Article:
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Glob Health Action. 2014 Oct 27;7:25606. doi: 10.3402/gha.v7.25606. eCollection 2014.

Assessing the impact of mHealth interventions in low- and middle-income countries--what has been shown to work?

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UCL Medical School, London, UK; UCL Institute for Global Health, London, UK.
UCL Institute for Global Health, London, UK; Department of Public Health and Clinical Medicine, Umeå Centre for Global Health Research, Umeå University, Umeå, Sweden;
BBC Media Action, London, UK.
Department of Public Health and Clinical Medicine, Umeå Centre for Global Health Research, Umeå University, Umeå, Sweden; Medical Research Council/Wits University Rural Public Health and Health Transitions Research Unit (Agincourt), School of Public Health, Faculty of Health Sciences, University of the Witwatersrand, Johannesburg, South Africa.



Low-cost mobile devices, such as mobile phones, tablets, and personal digital assistants, which can access voice and data services, have revolutionised access to information and communication technology worldwide. These devices have a major impact on many aspects of people's lives, from business and education to health. This paper reviews the current evidence on the specific impacts of mobile technologies on tangible health outcomes (mHealth) in low- and middle-income countries (LMICs), from the perspectives of various stakeholders.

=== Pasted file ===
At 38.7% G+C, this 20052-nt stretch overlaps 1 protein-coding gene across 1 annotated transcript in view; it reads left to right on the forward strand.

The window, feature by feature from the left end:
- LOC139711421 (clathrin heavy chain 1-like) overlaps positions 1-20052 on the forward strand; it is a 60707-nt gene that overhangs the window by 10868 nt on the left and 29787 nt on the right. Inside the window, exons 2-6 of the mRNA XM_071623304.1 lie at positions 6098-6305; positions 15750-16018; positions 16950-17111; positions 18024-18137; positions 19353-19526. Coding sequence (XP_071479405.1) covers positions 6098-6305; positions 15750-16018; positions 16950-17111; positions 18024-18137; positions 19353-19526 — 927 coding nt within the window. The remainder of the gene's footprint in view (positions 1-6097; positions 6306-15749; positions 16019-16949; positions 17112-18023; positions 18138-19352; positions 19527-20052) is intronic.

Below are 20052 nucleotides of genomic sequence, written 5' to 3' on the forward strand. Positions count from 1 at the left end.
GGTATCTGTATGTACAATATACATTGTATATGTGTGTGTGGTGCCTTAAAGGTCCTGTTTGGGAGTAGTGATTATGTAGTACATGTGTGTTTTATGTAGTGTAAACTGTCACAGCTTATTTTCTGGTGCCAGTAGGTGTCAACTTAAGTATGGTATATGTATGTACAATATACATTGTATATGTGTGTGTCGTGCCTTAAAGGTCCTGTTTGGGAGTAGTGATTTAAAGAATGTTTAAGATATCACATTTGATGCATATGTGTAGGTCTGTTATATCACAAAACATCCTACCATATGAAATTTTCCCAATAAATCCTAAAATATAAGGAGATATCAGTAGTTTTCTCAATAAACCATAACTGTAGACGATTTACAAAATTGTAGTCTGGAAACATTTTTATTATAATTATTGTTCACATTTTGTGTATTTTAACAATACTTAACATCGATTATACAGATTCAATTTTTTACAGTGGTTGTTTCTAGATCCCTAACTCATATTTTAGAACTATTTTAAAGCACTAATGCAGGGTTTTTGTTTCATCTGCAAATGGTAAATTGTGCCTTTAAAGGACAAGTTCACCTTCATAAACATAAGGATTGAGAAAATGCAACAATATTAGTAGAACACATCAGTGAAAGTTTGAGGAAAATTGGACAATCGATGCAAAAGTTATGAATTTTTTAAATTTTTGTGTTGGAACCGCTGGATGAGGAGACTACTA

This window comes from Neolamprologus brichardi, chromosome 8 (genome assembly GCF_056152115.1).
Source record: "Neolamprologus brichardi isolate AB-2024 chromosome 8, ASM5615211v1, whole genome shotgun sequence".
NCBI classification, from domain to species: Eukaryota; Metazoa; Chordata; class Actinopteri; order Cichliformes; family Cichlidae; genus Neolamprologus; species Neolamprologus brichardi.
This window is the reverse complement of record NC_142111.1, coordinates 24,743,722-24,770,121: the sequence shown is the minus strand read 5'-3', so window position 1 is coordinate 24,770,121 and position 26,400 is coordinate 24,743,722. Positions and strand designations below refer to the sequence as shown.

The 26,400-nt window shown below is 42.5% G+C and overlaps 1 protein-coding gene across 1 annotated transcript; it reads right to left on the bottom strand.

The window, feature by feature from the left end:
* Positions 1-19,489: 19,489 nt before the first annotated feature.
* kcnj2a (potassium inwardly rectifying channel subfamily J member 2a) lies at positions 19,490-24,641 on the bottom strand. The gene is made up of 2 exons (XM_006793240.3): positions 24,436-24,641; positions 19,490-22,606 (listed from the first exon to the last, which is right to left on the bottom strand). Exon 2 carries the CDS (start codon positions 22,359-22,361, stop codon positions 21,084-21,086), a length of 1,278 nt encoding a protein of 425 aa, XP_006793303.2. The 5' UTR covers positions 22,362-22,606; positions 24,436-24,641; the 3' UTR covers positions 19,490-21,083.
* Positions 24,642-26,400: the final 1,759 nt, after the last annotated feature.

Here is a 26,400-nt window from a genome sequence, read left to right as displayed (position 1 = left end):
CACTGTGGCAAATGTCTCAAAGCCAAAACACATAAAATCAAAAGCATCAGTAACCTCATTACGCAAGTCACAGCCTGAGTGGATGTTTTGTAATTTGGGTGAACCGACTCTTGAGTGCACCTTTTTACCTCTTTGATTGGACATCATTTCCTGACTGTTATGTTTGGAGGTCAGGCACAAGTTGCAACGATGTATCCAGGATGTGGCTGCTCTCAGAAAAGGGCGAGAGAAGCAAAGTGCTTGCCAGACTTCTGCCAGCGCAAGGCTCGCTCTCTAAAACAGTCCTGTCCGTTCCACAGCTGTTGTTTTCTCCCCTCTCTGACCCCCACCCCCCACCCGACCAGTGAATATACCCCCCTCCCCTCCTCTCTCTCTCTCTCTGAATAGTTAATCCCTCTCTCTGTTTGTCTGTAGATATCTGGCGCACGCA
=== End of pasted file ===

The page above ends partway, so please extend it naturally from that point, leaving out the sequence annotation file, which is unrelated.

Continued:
Comprehensive literature searches were undertaken using key medical subject heading search terms on PubMed, Google Scholar, and grey literature sources. Analysis of 676 publications retrieved from the search was undertaken based on key inclusion criteria, resulting in a set of 76 papers for detailed review. The impacts of mHealth interventions reported in these papers were categorised into common mHealth applications.


There is a growing evidence base for the efficacy of mHealth interventions in LMICs, particularly in improving treatment adherence, appointment compliance, data gathering, and developing support networks for health workers. However, the quantity and quality of the evidence is still limited in many respects.


Over all application areas, there remains a need to take small pilot studies to full scale, enabling more rigorous experimental and quasi-experimental studies to be undertaken in order to strengthen the evidence base.


health systems; interventions; low- and middle-income countries; mHealth; mobile data

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